J: I understand you’ve written four different novels thus far. Could you tell us a bit about them? Do they share any common characteristics?

A: My first three novels are not a trilogy but they are interrelated. They all take place on the largest of the Princes’ Islands, (in the Sea of Marmara), now called Büyükada, and Istanbul, during 1830-1912. Although the novels can be read separately, certain characters appear in two novels, and there are threads that can be picked out like connecting dots, a bit like the way Krzysztof Kieślowski includes certain characters that were in one film, in the background of another film in his trilogy, Trois Couleurs: Bleu, Blanc, Rouge. In the same way, these novels have different main characters and stories, but there are similarities, too. The first novel is about the owner of the Turkish baths on the island, the second is about one of the families who owned a hotel right by the pier, and the third one, is about the gravedigger of the island. And the way they connect? I’ll give you an example: the gravedigger, Seraphim, also appears in the second novel but as a very minor character, and his father is mentioned in the story with the Turkish baths owner.

My fourth novel has nothing to do with the previous three. It takes place both in Athens of 2014/15 and in Paris of 1896. There are two main characters and they come together in an unusual way. My Greek main character is a young architect called Simos, and my French narrator, is a woman artist called Madeleine. And somewhere in between the two, there’s the French composer, Erik Satie. This novel deals a fair amount with art and music, and has a lot to do with letting go and forgiveness.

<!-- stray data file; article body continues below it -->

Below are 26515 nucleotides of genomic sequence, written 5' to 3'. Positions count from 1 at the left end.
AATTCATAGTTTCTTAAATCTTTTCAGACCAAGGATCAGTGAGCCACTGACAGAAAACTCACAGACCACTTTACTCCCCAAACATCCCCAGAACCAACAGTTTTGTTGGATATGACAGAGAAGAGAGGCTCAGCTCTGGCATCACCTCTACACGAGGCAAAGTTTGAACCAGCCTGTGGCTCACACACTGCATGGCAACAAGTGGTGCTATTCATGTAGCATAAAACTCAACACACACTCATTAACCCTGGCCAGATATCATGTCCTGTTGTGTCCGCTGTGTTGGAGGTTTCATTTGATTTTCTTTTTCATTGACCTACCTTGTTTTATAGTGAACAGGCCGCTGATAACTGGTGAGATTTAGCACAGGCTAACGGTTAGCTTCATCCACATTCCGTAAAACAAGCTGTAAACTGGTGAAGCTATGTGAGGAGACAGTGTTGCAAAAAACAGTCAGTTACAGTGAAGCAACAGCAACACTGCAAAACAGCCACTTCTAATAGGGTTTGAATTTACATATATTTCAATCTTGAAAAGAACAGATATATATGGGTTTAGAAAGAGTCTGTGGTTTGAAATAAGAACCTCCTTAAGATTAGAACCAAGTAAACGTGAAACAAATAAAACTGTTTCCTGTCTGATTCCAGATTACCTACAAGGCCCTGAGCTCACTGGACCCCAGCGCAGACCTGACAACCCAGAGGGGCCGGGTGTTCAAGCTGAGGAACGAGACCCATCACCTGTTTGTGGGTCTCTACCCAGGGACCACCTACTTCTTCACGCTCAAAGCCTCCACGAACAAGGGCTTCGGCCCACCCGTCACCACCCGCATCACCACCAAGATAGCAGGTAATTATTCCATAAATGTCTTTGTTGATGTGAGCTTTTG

J: What genre do you usually write in and why are you drawn to that genre?

A: I don’t think I can place my writing in only one genre. Being a very visual and observant person, my work is quite vivid and colourful. It can be quirky and unusual. Dreams are vitally important to me, and I often use images I’ve seen during sleep in my books. I am drawn to magical realism, but also love researching, so this means I enjoy writing historical fiction, too – but with a twist. My stories usually have a strong voice and narrative. Everything we do in life revolves around people, so understanding how a person thinks and feels is something that moves and intrigues me. So, put all these together….and I honestly can’t answer what genre my writing fits into.

J: Where do you get your inspiration from and how does a story come together for you?